Loverly Sheridan Named Educator Of The Year

Author and educator Loverly Sheridan with her award.

Author and educator Loverly Sheridan was recently named the recipient of the prestigious Palm Beach Illustrated Educator of the Year Award. Sheridan emerged as the final winner through public voting from among five finalists who forge meaningful relationships with their students through innovative techniques and genuine care for the next generation.

With globetrotting credentials that include living in and visiting six of the seven continents and more than 60 countries, Sheridan has been able to cross numerous items off her bucket list. But for Sheridan, who is an adult education instructor at the Delray Full Service School, there are still plenty of passions to pursue and causes to tackle, including her most recent focus: anti-bullying in schools.

“Bullying is a global issue and an ongoing problem in our world,” said Sheridan, who is also the president of LS Creative Services, which develops awareness campaigns for issues affecting children and adults. “It’s truly an epidemic and the root of a lot of problems we continue to face today.”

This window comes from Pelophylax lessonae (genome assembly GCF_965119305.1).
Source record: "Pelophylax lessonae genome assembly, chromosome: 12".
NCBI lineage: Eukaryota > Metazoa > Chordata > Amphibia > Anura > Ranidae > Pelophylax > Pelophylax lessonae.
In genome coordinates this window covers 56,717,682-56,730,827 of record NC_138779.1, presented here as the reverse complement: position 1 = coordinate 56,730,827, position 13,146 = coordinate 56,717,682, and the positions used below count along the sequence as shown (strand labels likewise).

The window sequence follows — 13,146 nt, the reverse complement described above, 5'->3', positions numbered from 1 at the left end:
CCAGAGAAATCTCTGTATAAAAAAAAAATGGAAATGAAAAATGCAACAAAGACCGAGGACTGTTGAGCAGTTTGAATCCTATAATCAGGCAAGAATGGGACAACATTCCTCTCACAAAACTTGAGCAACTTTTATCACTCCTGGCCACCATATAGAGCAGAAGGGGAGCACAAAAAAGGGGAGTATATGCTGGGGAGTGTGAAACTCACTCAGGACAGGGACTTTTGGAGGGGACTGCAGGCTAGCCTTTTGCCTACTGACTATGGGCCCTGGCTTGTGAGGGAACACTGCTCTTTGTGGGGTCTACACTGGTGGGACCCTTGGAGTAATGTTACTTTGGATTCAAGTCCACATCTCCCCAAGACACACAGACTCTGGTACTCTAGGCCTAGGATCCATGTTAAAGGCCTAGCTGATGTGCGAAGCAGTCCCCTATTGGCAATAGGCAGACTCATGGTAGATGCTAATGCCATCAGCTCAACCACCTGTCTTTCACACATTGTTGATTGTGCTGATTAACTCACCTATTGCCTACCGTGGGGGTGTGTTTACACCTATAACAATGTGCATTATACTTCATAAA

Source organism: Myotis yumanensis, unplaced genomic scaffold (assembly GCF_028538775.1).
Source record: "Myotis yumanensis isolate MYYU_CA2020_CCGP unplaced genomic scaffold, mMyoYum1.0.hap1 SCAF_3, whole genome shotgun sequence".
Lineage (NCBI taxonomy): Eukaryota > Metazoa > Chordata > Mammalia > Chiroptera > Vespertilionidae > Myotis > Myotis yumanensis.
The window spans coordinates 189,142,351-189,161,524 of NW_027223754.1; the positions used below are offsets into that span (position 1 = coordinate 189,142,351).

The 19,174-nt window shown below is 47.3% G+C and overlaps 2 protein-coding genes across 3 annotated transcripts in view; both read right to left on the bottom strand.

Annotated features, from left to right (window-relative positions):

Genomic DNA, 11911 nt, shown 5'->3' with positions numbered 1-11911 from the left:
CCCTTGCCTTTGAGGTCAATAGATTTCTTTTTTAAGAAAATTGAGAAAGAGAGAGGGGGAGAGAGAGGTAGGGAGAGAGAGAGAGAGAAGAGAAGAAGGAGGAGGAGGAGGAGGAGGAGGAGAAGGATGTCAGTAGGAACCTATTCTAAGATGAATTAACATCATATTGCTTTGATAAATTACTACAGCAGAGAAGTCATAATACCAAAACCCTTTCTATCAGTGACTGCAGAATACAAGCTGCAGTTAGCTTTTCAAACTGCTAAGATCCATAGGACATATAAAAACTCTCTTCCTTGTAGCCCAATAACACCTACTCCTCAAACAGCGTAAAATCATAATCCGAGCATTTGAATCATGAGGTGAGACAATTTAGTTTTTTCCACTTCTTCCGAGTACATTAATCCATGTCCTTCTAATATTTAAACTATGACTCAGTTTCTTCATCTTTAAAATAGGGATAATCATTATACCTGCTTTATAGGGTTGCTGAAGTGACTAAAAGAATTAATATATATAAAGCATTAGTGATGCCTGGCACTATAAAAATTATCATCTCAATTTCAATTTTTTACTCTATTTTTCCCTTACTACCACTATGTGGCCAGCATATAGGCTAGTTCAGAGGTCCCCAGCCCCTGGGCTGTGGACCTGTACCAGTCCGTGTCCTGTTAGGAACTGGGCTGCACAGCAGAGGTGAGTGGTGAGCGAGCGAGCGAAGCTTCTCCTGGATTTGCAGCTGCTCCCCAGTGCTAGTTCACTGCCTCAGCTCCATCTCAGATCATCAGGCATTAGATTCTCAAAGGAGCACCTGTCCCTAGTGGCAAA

Sheridan shares this message, her experiences and her hopes for future generations in her writing. She has penned five children’s books, including Be a Buddy, Not a Bully, which promotes friendliness and inclusivity.

“I believe it’s important to begin addressing the issues of bullying at a very early age and create a no-bullying culture from the onset,” she explained. “If we focus on prevention, we won’t have to worry about the cure.”

This belief inspired the creation of the Buddy Ambassadors program, which Sheridan runs in partnership with Mental Health America of Palm Beach County. The initiative includes the use of Buddy Benches, tangible tools that are placed in elementary school playgrounds to help put Sheridan’s prompt to be a buddy into practice.

“There’s this enormous pressure placed on children and adults to succeed, but what’s the purpose of passing tests yet failing at life?” Sheridan asked. “Our children’s mental health, and the mental health of each other, should be our first priority.”


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